Possibly more thorough and we're going to use some mathematics.
Yeah.
And we're going to start looking into ellipsoids.
And ellipsoids are a bit like ellipses, but in three dimensions.
Right, so first of all, a crash course in ellipsoids.
An introduction to ellipsoids: the shape which is as fun to say as it is to draw.
A circle is all the points which are the same distance r, the radius, away from the centre.
Using Pythagoras we can get the equation for a circle:
the x-coordinate squared plus the y-coordinate squared equals the radius squared.
We could of course divide both coordinates squared by the radius squared and that would equal one.
but it does now mean we can change the radius in each direction separately, sort of.
Instead of a radius, we now have two different semi-axes a and b.
This gives us a more generalised circle: the ellipse.
And fun side fact:
The area of a circle is pi r squared
and the area of an ellipse is pi a times b.
The circle is just the case where a equals b.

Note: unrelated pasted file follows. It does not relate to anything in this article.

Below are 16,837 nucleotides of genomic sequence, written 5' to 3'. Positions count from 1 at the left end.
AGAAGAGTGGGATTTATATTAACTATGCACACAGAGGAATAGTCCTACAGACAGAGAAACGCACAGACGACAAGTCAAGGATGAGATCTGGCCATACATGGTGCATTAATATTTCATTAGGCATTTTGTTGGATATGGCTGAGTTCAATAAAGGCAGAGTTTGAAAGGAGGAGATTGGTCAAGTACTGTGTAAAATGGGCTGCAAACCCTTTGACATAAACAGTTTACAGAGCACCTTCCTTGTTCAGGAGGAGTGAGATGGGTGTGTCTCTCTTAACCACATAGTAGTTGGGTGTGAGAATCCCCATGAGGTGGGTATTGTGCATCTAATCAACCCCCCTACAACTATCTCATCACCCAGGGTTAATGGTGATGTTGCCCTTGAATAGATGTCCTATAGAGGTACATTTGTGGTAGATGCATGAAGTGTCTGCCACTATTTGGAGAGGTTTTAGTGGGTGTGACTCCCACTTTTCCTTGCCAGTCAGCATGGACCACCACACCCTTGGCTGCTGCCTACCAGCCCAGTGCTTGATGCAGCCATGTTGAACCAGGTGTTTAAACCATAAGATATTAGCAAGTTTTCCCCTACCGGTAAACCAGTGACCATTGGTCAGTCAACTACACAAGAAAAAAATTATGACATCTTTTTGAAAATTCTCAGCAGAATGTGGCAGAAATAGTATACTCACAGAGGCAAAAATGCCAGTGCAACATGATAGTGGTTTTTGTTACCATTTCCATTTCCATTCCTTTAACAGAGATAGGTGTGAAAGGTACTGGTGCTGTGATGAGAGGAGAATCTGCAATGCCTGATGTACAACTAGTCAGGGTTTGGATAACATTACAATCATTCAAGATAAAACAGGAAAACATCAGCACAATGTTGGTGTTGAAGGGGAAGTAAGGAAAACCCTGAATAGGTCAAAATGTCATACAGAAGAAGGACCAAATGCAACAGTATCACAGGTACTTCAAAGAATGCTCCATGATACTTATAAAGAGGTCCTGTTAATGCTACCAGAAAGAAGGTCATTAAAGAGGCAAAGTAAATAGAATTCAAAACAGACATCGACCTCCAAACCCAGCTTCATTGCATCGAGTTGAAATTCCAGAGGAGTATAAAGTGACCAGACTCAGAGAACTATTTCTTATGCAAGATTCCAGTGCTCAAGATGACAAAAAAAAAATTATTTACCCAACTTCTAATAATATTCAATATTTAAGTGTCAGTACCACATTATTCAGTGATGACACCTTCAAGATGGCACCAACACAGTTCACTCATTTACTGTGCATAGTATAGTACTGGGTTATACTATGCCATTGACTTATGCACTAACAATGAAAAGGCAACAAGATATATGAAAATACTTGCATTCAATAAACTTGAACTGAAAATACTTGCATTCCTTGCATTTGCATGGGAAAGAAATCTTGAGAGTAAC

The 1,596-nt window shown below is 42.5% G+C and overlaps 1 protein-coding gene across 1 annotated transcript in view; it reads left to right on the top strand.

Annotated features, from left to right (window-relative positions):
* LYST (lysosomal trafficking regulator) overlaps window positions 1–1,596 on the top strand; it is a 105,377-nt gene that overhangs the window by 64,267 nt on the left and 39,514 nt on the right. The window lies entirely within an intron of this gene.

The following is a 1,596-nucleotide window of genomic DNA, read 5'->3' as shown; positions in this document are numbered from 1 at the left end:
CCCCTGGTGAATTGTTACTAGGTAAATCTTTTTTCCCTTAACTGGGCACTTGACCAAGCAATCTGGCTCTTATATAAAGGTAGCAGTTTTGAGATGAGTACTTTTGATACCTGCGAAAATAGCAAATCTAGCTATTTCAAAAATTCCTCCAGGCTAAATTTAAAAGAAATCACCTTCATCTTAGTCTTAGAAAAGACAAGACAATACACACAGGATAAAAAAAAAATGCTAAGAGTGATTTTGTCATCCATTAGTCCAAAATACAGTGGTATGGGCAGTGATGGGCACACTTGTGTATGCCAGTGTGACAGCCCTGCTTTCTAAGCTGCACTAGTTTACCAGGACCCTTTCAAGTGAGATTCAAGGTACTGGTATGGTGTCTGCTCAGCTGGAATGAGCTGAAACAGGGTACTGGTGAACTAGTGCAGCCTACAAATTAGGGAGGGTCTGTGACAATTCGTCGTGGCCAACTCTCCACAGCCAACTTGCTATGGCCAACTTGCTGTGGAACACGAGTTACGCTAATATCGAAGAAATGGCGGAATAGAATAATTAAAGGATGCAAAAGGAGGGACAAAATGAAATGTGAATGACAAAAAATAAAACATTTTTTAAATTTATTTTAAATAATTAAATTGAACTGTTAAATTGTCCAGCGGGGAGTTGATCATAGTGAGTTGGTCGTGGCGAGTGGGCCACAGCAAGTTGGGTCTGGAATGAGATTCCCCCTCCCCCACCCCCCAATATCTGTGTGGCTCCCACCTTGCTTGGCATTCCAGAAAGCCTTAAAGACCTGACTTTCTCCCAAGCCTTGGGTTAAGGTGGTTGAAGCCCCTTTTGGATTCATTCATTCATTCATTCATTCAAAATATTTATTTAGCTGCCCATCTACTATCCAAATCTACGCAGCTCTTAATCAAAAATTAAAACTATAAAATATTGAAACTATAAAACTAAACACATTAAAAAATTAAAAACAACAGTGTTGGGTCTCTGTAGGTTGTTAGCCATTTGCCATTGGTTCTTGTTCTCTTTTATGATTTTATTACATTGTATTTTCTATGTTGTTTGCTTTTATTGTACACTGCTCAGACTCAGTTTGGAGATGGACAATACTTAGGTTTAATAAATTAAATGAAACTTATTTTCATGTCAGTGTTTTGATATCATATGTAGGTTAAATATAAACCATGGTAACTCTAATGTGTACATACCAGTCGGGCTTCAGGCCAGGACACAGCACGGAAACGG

In three dimensions, it is all pretty similar.
If all three coordinates, each squared, sum to give some constant, the surface is a sphere.
But divide each by their own semi-axis
and suddenly you are in ellipsoid town.
Fun side fact here:
The volume of a sphere is four-thirds pi r cubed.
The volume of an ellipsoid is four-thirds pi a times b times c.
And as you can see changing a, b and c gives an incredible range of ellipsoids.
Ellipsoids!
Okay, now it's working out time.
Everyone's favourite part of a Matt and Hugh video.
So what have we got?
Well, a quick recap
-on energy and momentum. -Okay, yup.
Okay now just linear momentum.
So if I have a mass,
the momentum
-is mass times velocity. -Got it.
-And the kinetic energy -Oooh, yep.
is a half m v squared.
So if I'm moving at a speed v
-that's momentum and kinetic energy. -Linear velocity gives you linear momentum
and linear kinetic energy.
As always we're going to start rotating things.
Yes. So now imagine I've got some kind of